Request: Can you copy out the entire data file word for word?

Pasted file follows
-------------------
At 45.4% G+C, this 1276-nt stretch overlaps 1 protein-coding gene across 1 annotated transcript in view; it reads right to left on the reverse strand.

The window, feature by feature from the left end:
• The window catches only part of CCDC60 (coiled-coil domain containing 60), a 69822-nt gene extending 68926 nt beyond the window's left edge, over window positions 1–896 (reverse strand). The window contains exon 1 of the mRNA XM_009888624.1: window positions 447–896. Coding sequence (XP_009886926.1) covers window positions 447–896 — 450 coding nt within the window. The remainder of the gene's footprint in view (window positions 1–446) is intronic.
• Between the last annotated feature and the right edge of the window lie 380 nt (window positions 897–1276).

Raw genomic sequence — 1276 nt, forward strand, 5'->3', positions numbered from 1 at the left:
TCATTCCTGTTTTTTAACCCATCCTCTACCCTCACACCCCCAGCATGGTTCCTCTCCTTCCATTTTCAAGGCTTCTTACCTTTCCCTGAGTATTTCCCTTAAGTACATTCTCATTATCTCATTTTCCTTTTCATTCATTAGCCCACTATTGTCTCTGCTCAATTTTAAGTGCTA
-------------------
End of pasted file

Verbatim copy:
At 45.4% G+C, this 1276-nt stretch overlaps 1 protein-coding gene across 1 annotated transcript in view; it reads right to left on the reverse strand.

The window, feature by feature from the left end:
• The window catches only part of CCDC60 (coiled-coil domain containing 60), a 69822-nt gene extending 68926 nt beyond the window's left edge, over window positions 1–896 (reverse strand). The window contains exon 1 of the mRNA XM_009888624.1: window positions 447–896. Coding sequence (XP_009886926.1) covers window positions 447–896 — 450 coding nt within the window. The remainder of the gene's footprint in view (window positions 1–446) is intronic.
• Between the last annotated feature and the right edge of the window lie 380 nt (window positions 897–1276).

Raw genomic sequence — 1276 nt, forward strand, 5'->3', positions numbered from 1 at the left:
TCATTCCTGTTTTTTAACCCATCCTCTACCCTCACACCCCCAGCATGGTTCCTCTCCTTCCATTTTCAAGGCTTCTTACCTTTCCCTGAGTATTTCCCTTAAGTACATTCTCATTATCTCATTTTCCTTTTCATTCATTAGCCCACTATTGTCTCTGCTCAATTTTAAGTGCTA